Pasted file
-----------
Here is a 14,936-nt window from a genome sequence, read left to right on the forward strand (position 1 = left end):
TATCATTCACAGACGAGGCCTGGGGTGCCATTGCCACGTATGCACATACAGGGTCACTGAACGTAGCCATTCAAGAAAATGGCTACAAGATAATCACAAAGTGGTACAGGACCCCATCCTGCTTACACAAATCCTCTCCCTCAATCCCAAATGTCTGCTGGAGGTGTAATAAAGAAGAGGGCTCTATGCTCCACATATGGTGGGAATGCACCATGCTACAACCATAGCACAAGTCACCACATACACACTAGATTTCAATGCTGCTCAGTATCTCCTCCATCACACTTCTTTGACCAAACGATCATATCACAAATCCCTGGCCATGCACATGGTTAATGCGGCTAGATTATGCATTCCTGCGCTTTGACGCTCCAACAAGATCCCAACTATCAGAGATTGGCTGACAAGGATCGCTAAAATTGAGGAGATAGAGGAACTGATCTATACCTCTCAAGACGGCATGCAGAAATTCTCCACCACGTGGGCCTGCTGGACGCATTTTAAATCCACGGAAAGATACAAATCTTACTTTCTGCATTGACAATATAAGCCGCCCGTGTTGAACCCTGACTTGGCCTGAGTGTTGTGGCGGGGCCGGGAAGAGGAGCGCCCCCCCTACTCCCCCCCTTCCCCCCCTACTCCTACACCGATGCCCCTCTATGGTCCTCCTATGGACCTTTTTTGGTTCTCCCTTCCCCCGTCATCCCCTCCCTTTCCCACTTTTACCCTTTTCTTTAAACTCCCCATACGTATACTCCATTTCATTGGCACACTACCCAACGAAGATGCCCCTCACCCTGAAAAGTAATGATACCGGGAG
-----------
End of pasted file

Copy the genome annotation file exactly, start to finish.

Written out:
Here is a 14,936-nt window from a genome sequence, read left to right on the forward strand (position 1 = left end):
TATCATTCACAGACGAGGCCTGGGGTGCCATTGCCACGTATGCACATACAGGGTCACTGAACGTAGCCATTCAAGAAAATGGCTACAAGATAATCACAAAGTGGTACAGGACCCCATCCTGCTTACACAAATCCTCTCCCTCAATCCCAAATGTCTGCTGGAGGTGTAATAAAGAAGAGGGCTCTATGCTCCACATATGGTGGGAATGCACCATGCTACAACCATAGCACAAGTCACCACATACACACTAGATTTCAATGCTGCTCAGTATCTCCTCCATCACACTTCTTTGACCAAACGATCATATCACAAATCCCTGGCCATGCACATGGTTAATGCGGCTAGATTATGCATTCCTGCGCTTTGACGCTCCAACAAGATCCCAACTATCAGAGATTGGCTGACAAGGATCGCTAAAATTGAGGAGATAGAGGAACTGATCTATACCTCTCAAGACGGCATGCAGAAATTCTCCACCACGTGGGCCTGCTGGACGCATTTTAAATCCACGGAAAGATACAAATCTTACTTTCTGCATTGACAATATAAGCCGCCCGTGTTGAACCCTGACTTGGCCTGAGTGTTGTGGCGGGGCCGGGAAGAGGAGCGCCCCCCCTACTCCCCCCCTTCCCCCCCTACTCCTACACCGATGCCCCTCTATGGTCCTCCTATGGACCTTTTTTGGTTCTCCCTTCCCCCGTCATCCCCTCCCTTTCCCACTTTTACCCTTTTCTTTAAACTCCCCATACGTATACTCCATTTCATTGGCACACTACCCAACGAAGATGCCCCTCACCCTGAAAAGTAATGATACCGGGAG